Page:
Nevertheless, I shall note that Poltergeist passes the Bechdel Test with flying colors, and it is unquestionably the female characters who are the driving force behind its plot, which is lovely. Craig T. Nelson provides some awesome comic relief, and plays the Alpha dad role admirably, but there can be no doubt that it is his wife who is the protagonist of this movie, and most of the other female roles (Beatrice Straight as paranormal investigator Dr. Lesh, Zelda Rubenstein as the diminutive psychic Tangina Barrons, and Heather O’Rourke as tiny and adorable evil-magnet Carol Anne) who are the primary catalysts behind the story.
Even the obligatory gratuitous and extended underwear scene could not diminish my appreciation of this truth.
Kate comments that as a whole the movie holds up splendidly. It portrays the Freelings as a completely believable family unit, one that instantly gains our sympathy and with whom we deeply identify throughout the film. The emotional resonance, the comedic moments, and of course the suspense and horror are all masterfully done.
There were a lot of rumors circulating at the time that while technically Steven Spielberg only wrote and produced the movie, in reality he was the director as well, in all but billing credit, and I believe it easily. Not only does the directing style have that unmistakable polish I have long since associated with Spielberg even in his early years, but c’mon. If you had Steven freakin’ Spielberg standing behind you and making “suggestions” about how to direct a thing, even back in 1982, would you seriously claim that you would have ignored him?
Whichever the case, the film just works, even to a modern eye, or so I contend. Even the special effects, with a few exceptions, have aged remarkably well.
Of course, not all of them did. I’m not gonna embed the infamous “face peeling” scene in this post (though it’s here if you want to watch it), but however much this scene scared the crap out of me as a child, its overwhelming fakeness is a lot more eye-rolling nowadays than it is scary.
LIZ: Wow, you know, I think this is the first time I’ve ever actually seen the face peeling scene? Every other time I covered my eyes rather than watch it.
KATE: Yeah, you probably should’ve just kept on doing that.
Other than that scene, though, it still looks great. Even the shot of the house swallowing itself up at the end is still impressive:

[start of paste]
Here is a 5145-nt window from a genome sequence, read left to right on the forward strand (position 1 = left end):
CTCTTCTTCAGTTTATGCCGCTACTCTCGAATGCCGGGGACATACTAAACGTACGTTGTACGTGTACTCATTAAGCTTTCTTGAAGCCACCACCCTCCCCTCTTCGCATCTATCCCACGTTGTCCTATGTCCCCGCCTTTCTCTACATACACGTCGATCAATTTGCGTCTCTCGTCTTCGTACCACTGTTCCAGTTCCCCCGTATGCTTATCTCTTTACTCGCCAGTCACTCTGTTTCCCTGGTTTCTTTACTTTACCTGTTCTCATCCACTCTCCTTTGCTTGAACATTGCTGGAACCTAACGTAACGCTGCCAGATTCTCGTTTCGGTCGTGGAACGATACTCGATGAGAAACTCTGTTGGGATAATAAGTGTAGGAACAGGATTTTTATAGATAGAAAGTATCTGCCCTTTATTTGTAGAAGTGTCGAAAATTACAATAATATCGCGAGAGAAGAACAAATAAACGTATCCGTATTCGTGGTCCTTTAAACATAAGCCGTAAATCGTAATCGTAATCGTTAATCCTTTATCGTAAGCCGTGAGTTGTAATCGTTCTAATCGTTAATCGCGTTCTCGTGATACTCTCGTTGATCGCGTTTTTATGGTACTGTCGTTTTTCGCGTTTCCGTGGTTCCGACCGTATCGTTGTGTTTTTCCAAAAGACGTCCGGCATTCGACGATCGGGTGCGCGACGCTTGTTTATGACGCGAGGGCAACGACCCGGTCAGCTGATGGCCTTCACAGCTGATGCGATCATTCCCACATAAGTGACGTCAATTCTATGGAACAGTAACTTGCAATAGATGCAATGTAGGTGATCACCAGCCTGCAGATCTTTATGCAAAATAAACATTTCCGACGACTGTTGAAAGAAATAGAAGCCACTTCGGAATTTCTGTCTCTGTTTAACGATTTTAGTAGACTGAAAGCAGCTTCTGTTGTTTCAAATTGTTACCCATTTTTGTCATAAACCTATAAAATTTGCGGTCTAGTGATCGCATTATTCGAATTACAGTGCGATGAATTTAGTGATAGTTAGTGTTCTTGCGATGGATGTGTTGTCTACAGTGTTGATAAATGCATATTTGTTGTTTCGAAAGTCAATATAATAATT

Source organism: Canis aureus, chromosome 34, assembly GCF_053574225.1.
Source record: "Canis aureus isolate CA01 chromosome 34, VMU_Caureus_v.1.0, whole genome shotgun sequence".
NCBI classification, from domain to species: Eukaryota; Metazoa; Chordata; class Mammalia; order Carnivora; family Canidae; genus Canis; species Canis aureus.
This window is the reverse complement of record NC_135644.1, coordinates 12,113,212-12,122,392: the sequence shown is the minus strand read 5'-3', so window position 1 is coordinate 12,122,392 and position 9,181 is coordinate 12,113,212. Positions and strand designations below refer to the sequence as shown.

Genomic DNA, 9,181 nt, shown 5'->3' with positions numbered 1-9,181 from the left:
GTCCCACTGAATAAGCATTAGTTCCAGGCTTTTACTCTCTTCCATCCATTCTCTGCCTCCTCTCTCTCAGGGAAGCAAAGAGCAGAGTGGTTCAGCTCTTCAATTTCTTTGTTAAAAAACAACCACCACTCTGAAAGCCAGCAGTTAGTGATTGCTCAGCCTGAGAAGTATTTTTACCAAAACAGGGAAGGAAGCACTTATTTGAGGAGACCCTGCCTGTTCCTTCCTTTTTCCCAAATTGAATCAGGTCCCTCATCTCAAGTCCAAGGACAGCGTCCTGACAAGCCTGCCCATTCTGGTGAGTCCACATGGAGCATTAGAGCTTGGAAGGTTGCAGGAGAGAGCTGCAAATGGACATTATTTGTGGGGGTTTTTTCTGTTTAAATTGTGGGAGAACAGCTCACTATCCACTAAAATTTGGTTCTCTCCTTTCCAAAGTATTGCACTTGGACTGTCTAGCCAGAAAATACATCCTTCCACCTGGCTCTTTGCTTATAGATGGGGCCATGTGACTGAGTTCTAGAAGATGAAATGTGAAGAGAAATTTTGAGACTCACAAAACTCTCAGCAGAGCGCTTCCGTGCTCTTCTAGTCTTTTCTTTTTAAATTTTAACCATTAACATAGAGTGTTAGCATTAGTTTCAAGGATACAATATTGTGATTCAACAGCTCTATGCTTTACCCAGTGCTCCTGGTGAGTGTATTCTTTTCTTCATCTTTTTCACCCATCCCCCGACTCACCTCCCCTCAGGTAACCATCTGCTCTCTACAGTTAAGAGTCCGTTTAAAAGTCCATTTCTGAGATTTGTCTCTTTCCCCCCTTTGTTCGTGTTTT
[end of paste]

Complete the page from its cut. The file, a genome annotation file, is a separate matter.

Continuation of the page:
Poltergeist, of course, has had a number of sequels and knockoffs over the years, and apparently it was remade entirely just last year. I know I saw Poltergeist II, and I might possibly have seen the third one too, but I remember little to nothing about them, and I’m honestly not really all that interested either way. Even once I was allowed to watch it, horror has never really been my bag, and my fondness for movies like Carrie and the original Poltergeist really represent the exceptions that prove the rule. Mostly because I feel like both those movies (along with a select few others) rather transcended their genre anyway.
Poltergeist certainly qualifies as a scary movie (and how, if you saw it as young as Liz did), but it’s just as much a paranormal ghost story and a family drama as it is a horror flick, and that, I think, elevates it a step above most of the others of its ilk.
And now, random things!
ME: And this is why everyone my age finds static creepy.
KATE: It’s so funny, but I’m not even sure you could get static on a modern TV anymore.
(You can, but it’s surprisingly difficult. I am bemused to think that Poltergeist is probably now one of those films whose primitive in-movie technology must be explained to younger audiences. Yes, young whippersnapper, there was a time when TV channels played the national anthem at you and went off the air after a certain hour, instead of filling the wee hours with endless infomercials about how you should buy this combination hookah and coffee-maker, also makes julienned fries! Crazy.)
ME: I am completely sure I had no idea whatsoever as a kid that Jo Beth Williams is totally smoking pot in this scene.
LIZ: I also love how it’s a shorthand for she’s open to the idea of psychic phenomena and her Reagan-biography-reading husband totally is not. No political subtext there, Steven, no sirree.
KATE: SCARIEST. TREE. EVER.
LIZ: Am I the only one who learned about the counting lightning thing from this movie?
ME & KATE: Nope!
KATE: Holy shit her hickies, hahaha!
ME: OMG I never noticed that before! Probably because I wouldn’t have had a clue what they were, but hey.
(I wondered about bringing up the tragic deaths of both Dominque Dunne, pictured above, and Heather O’Rourke, who played Carol Anne, but I’m pretty sure everyone has heard about that, and the conspiracy theories attached thereto. If you haven’t, Google will provide. I’ll just say, it was a damn shame, on both counts.)
KATE: Okay, but, I really don’t see how you could install plumbing and shit under the house if there were all these coffins right there.
ME: Stop applying logic to things, Kate.
LIZ: No, but something like this actually happened in the French Quarter a couple of years ago! It could totally happen!
ME: Sure, in New Orleans that’s practically required to happen. But fake California suburbs do not have the swagger for that jelly, if you ask me.
ME: Sisters who horn in on slumber parties uninvited do not get to roll their eyes at me.
…Instead, they apparently get to lob sofa cushions at my head. Sigh. No respect, y’all.
But anyway! My point is, Poltergeist is an even better (and, in many ways, scarier) movie than we remembered it to be. So if you are putting together a queue of classic horror flicks to while away this Halloween weekend, it would definitely behoove you to put it on the list. It’s childhood trauma-tested, MRGN-approved!
And thus we end, as nearly always, with my Nostalgia Love to Reality 1-10 Scale of Awesomeness!
Nostalgia: 6, owing to trauma
Reality: 9, owing to trauma
And that’s the post, kids! Have a lovely and safe Halloween, and the MRGN will be back in two weeks with our originally scheduled ridiculousness of Red Sonja! Huzzah!